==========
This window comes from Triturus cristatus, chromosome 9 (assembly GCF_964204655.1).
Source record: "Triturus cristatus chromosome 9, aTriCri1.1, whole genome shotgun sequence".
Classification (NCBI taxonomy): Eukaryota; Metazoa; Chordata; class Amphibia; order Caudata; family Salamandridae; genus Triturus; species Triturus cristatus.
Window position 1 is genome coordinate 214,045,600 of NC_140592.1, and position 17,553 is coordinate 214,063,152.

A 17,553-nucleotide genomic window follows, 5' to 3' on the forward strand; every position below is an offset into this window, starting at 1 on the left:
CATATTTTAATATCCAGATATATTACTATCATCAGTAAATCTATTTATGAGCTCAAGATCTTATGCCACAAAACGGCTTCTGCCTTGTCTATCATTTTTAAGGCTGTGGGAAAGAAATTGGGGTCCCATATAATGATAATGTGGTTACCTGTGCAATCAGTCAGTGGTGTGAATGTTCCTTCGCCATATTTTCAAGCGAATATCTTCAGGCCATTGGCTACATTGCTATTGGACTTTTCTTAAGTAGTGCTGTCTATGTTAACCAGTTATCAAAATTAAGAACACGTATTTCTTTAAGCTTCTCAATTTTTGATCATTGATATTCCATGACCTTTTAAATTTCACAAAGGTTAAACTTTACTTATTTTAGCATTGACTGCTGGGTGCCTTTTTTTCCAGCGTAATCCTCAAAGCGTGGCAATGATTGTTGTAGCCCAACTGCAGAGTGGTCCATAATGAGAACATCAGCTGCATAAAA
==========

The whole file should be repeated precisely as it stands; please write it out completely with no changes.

This window comes from Triturus cristatus, chromosome 9 (assembly GCF_964204655.1).
Source record: "Triturus cristatus chromosome 9, aTriCri1.1, whole genome shotgun sequence".
Classification (NCBI taxonomy): Eukaryota; Metazoa; Chordata; class Amphibia; order Caudata; family Salamandridae; genus Triturus; species Triturus cristatus.
Window position 1 is genome coordinate 214,045,600 of NC_140592.1, and position 17,553 is coordinate 214,063,152.

A 17,553-nucleotide genomic window follows, 5' to 3' on the forward strand; every position below is an offset into this window, starting at 1 on the left:
CATATTTTAATATCCAGATATATTACTATCATCAGTAAATCTATTTATGAGCTCAAGATCTTATGCCACAAAACGGCTTCTGCCTTGTCTATCATTTTTAAGGCTGTGGGAAAGAAATTGGGGTCCCATATAATGATAATGTGGTTACCTGTGCAATCAGTCAGTGGTGTGAATGTTCCTTCGCCATATTTTCAAGCGAATATCTTCAGGCCATTGGCTACATTGCTATTGGACTTTTCTTAAGTAGTGCTGTCTATGTTAACCAGTTATCAAAATTAAGAACACGTATTTCTTTAAGCTTCTCAATTTTTGATCATTGATATTCCATGACCTTTTAAATTTCACAAAGGTTAAACTTTACTTATTTTAGCATTGACTGCTGGGTGCCTTTTTTTCCAGCGTAATCCTCAAAGCGTGGCAATGATTGTTGTAGCCCAACTGCAGAGTGGTCCATAATGAGAACATCAGCTGCATAAAA